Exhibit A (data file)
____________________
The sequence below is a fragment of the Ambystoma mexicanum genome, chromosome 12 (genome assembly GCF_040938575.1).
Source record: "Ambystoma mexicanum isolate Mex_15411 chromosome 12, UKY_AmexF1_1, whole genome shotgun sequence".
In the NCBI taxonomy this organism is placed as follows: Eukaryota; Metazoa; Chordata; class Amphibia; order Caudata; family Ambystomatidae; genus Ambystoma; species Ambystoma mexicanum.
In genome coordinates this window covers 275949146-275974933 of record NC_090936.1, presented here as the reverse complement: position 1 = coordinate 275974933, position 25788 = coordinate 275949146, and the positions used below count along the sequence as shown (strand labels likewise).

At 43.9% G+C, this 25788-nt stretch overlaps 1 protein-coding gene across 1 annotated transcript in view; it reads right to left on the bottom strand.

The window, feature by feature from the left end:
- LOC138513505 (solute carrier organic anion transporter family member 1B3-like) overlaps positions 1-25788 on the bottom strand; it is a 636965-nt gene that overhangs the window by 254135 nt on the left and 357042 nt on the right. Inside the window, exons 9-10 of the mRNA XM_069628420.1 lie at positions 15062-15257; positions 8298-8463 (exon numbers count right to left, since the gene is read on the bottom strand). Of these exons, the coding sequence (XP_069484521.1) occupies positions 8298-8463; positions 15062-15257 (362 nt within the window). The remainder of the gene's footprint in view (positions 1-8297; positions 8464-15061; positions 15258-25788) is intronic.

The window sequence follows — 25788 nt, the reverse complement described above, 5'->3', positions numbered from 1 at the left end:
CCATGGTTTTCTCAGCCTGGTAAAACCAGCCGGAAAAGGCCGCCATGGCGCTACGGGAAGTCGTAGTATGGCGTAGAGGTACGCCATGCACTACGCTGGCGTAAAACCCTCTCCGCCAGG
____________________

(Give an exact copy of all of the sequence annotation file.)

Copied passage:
The sequence below is a fragment of the Ambystoma mexicanum genome, chromosome 12 (genome assembly GCF_040938575.1).
Source record: "Ambystoma mexicanum isolate Mex_15411 chromosome 12, UKY_AmexF1_1, whole genome shotgun sequence".
In the NCBI taxonomy this organism is placed as follows: Eukaryota; Metazoa; Chordata; class Amphibia; order Caudata; family Ambystomatidae; genus Ambystoma; species Ambystoma mexicanum.
In genome coordinates this window covers 275949146-275974933 of record NC_090936.1, presented here as the reverse complement: position 1 = coordinate 275974933, position 25788 = coordinate 275949146, and the positions used below count along the sequence as shown (strand labels likewise).

At 43.9% G+C, this 25788-nt stretch overlaps 1 protein-coding gene across 1 annotated transcript in view; it reads right to left on the bottom strand.

The window, feature by feature from the left end:
- LOC138513505 (solute carrier organic anion transporter family member 1B3-like) overlaps positions 1-25788 on the bottom strand; it is a 636965-nt gene that overhangs the window by 254135 nt on the left and 357042 nt on the right. Inside the window, exons 9-10 of the mRNA XM_069628420.1 lie at positions 15062-15257; positions 8298-8463 (exon numbers count right to left, since the gene is read on the bottom strand). Of these exons, the coding sequence (XP_069484521.1) occupies positions 8298-8463; positions 15062-15257 (362 nt within the window). The remainder of the gene's footprint in view (positions 1-8297; positions 8464-15061; positions 15258-25788) is intronic.

The window sequence follows — 25788 nt, the reverse complement described above, 5'->3', positions numbered from 1 at the left end:
CCATGGTTTTCTCAGCCTGGTAAAACCAGCCGGAAAAGGCCGCCATGGCGCTACGGGAAGTCGTAGTATGGCGTAGAGGTACGCCATGCACTACGCTGGCGTAAAACCCTCTCCGCCAGG